Aspen stands are generally short-lived, shade-intolerant and respond well to clearcutting (even-aged management) at rotation age. Aspen can be found growing on a variety of soil types from well-drained sandy soils to heavy clay soils. Aspen naturally regenerates via root suckering. In fact, it has been shown that healthy productive aspen stands can produce up to 70,000 aspen shoots (sucker) per acre following a disturbance. If aspen stands are not actively managed via scheduled clearcutting (every 40-50 years), the stands will naturally succeed to more shade tolerant tree species, such as red maple. Final products of a well managed aspen stand would be pulpwood, sawlogs and aspen veneer.

Private landowners must be aware of this fact due to the importance of aspen towards ruffed grouse, woodcock and whitetail deer management. When managing aspen as ruffed grouse and whitetail deer habitat, it is important to provide various age classes of aspen. For example, an aspen age class of 1-10 years is an important source of ruffed grouse brood cover and a source of browse for whitetail deer. An aspen age class of 11-30 years provides an excellent source of escape cover. An aspen age class of 31-50 years provide ruffed grouse a food source in the form of male and female catkins (reproduction parts). For more Aspen Management recommendations, see the following link: Aspen Management in Michigan.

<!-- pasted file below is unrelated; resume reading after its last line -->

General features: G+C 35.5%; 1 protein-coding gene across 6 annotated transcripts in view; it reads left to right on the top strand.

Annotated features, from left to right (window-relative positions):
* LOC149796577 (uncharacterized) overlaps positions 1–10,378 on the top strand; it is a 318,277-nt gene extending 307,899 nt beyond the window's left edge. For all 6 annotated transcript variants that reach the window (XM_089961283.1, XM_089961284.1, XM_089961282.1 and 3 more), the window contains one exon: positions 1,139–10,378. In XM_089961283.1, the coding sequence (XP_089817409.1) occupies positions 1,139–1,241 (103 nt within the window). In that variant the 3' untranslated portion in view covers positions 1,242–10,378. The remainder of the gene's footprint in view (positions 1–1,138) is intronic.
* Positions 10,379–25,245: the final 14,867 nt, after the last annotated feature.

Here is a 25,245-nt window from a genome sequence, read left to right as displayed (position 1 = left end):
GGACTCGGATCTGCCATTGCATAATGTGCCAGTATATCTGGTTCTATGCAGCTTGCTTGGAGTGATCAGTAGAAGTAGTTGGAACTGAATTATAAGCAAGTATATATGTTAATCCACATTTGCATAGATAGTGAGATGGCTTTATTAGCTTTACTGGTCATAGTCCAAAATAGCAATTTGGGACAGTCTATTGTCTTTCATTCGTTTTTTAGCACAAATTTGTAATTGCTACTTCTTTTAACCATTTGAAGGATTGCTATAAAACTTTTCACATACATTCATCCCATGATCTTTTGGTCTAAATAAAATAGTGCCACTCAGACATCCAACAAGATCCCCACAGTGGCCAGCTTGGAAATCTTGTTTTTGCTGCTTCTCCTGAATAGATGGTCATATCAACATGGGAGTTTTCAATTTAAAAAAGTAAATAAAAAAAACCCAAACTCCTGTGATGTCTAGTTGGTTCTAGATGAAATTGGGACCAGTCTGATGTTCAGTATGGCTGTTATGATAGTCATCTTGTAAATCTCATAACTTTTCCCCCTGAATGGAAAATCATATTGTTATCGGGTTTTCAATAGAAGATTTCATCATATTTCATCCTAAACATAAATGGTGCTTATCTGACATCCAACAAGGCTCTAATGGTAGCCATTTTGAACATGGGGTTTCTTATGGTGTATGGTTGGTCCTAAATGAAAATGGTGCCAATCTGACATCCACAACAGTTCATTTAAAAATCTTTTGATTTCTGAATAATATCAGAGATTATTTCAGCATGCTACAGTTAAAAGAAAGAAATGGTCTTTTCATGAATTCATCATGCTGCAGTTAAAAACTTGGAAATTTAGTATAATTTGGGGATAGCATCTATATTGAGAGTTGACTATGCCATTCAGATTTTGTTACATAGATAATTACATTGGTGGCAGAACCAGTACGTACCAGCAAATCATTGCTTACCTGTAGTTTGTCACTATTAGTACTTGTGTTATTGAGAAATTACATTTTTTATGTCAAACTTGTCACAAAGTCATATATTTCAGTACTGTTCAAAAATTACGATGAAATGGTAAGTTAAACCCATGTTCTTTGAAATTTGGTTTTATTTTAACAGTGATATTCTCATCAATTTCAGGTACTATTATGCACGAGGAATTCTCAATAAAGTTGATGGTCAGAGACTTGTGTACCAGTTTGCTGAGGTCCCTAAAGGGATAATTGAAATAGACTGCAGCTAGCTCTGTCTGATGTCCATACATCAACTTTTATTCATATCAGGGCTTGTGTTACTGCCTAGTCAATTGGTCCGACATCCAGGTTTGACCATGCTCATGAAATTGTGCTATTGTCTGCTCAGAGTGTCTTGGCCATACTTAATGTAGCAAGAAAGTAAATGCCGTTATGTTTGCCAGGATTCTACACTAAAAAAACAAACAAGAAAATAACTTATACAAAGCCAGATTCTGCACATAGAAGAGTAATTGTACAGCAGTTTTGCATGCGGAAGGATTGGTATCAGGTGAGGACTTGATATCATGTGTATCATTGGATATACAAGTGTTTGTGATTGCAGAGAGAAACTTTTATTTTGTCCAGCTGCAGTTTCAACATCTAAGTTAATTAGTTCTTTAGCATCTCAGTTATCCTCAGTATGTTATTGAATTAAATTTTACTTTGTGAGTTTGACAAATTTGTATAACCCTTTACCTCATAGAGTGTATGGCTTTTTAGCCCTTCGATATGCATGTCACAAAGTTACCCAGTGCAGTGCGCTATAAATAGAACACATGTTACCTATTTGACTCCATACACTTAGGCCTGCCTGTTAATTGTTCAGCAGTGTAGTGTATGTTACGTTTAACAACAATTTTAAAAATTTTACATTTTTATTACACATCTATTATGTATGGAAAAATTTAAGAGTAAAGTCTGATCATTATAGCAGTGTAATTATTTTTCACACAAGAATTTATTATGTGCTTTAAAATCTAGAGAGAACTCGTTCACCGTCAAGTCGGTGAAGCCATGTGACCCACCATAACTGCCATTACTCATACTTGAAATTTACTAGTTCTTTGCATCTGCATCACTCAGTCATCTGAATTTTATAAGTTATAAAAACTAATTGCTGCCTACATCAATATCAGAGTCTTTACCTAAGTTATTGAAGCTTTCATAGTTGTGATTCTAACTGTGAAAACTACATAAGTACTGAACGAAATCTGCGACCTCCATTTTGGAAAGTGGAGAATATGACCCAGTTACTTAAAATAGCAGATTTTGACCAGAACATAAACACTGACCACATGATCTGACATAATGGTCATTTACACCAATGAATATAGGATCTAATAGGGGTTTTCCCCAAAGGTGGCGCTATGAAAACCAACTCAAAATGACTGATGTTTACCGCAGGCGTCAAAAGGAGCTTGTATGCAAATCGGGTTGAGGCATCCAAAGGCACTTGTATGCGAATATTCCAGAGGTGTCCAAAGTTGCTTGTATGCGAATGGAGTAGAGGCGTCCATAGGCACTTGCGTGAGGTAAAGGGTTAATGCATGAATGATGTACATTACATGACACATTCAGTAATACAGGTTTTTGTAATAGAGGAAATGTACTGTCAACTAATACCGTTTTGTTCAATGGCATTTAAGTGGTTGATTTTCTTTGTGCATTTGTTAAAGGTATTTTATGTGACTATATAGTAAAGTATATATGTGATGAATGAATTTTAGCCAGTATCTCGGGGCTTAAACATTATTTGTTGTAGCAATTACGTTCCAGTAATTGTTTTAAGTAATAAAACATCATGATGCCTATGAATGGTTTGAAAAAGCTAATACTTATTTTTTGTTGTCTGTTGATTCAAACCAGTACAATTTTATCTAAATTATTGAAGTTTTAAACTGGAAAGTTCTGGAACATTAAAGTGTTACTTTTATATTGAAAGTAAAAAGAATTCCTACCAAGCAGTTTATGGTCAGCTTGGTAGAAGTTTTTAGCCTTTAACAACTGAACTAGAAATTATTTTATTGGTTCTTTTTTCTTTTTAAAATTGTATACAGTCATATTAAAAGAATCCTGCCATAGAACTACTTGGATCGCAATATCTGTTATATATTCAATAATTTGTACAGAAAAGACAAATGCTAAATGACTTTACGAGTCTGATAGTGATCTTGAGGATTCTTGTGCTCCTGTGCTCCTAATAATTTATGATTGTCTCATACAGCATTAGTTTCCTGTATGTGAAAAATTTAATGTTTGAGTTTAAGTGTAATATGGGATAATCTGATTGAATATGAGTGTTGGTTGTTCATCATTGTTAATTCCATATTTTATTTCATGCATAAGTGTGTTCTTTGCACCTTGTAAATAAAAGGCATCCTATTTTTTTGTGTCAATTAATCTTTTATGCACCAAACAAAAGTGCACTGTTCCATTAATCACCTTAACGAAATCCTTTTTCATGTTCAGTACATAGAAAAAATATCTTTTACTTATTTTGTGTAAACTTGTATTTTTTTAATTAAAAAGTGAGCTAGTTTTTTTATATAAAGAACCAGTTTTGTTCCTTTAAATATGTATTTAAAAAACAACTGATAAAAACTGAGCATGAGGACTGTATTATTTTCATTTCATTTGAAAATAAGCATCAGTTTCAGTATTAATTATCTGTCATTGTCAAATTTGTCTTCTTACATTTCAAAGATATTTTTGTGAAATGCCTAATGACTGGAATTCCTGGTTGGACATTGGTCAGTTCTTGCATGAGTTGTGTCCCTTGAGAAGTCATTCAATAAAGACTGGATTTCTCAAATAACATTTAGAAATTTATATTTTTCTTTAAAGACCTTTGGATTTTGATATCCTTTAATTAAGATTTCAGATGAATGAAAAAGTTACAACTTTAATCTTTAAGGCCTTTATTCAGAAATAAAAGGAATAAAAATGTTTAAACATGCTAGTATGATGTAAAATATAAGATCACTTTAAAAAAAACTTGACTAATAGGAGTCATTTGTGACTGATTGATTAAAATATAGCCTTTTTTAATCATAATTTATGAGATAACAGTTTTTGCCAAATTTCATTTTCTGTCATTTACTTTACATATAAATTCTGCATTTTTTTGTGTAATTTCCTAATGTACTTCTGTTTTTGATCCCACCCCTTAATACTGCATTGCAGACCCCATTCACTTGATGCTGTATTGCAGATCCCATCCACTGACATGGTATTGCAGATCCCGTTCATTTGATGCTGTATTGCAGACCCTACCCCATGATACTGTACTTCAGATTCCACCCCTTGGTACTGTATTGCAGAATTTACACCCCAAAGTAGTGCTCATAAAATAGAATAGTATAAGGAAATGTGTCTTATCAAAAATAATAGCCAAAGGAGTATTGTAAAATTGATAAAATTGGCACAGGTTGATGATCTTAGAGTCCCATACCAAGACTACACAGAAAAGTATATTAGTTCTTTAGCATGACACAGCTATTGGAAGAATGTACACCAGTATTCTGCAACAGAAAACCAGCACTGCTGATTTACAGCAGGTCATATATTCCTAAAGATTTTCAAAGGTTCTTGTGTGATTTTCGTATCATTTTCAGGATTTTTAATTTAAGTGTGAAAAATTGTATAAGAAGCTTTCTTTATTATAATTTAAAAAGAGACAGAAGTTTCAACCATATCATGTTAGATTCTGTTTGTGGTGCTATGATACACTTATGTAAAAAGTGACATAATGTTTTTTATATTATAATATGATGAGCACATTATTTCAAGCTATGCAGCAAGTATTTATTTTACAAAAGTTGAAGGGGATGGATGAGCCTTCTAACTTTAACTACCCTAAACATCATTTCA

If private landowners want to manage for ruffed grouse, woodcock and whitetail deer habitat, mature to over-mature aspen stands must be clearcut (even-aged management) to produce new healthy stands of aspen.

Northern White-Cedar Management

Northern White-Cedar is a final successional tree species comprising nearly 2 million acres in Michigan with the vast majority of the acreage occurring in the Upper Peninsula. Associated tree species are balsam fir, black spruce, eastern hemlock, balm-of-gilead and black ash.